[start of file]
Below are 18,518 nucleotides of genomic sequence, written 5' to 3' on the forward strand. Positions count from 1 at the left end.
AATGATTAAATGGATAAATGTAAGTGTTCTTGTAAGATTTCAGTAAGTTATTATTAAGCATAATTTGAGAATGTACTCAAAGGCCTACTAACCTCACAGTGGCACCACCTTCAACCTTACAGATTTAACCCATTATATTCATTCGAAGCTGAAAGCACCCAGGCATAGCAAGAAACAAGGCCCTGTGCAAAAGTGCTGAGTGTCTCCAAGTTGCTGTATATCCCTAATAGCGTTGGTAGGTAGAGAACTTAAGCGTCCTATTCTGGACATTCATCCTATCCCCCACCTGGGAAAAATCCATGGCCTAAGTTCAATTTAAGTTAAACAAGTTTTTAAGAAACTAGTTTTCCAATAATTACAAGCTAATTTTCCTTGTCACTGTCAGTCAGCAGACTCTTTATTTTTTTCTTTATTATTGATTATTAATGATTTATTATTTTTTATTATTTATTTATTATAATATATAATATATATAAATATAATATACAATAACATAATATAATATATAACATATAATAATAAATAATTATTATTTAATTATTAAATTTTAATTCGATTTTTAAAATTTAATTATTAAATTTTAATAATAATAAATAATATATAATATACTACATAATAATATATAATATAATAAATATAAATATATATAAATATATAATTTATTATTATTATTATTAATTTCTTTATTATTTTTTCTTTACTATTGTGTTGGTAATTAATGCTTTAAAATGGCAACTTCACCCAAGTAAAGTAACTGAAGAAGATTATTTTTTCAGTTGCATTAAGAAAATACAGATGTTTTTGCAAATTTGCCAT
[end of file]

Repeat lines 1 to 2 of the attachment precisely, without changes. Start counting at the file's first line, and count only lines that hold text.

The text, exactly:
Below are 18,518 nucleotides of genomic sequence, written 5' to 3' on the forward strand. Positions count from 1 at the left end.
AATGATTAAATGGATAAATGTAAGTGTTCTTGTAAGATTTCAGTAAGTTATTATTAAGCATAATTTGAGAATGTACTCAAAGGCCTACTAACCTCACAGTGGCACCACCTTCAACCTTACAGATTTAACCCATTATATTCATTCGAAGCTGAAAGCACCCAGGCATAGCAAGAAACAAGGCCCTGTGCAAAAGTGCTGAGTGTCTCCAAGTTGCTGTATATCCCTAATAGCGTTGGTAGGTAGAGAACTTAAGCGTCCTATTCTGGACATTCATCCTATCCCCCACCTGGGAAAAATCCATGGCCTAAGTTCAATTTAAGTTAAACAAGTTTTTAAGAAACTAGTTTTCCAATAATTACAAGCTAATTTTCCTTGTCACTGTCAGTCAGCAGACTCTTTATTTTTTTCTTTATTATTGATTATTAATGATTTATTATTTTTTATTATTTATTTATTATAATATATAATATATATAAATATAATATACAATAACATAATATAATATATAACATATAATAATAAATAATTATTATTTAATTATTAAATTTTAATTCGATTTTTAAAATTTAATTATTAAATTTTAATAATAATAAATAATATATAATATACTACATAATAATATATAATATAATAAATATAAATATATATAAATATATAATTTATTATTATTATTATTAATTTCTTTATTATTTTTTCTTTACTATTGTGTTGGTAATTAATGCTTTAAAATGGCAACTTCACCCAAGTAAAGTAACTGAAGAAGATTATTTTTTCAGTTGCATTAAGAAAATACAGATGTTTTTGCAAATTTGCCAT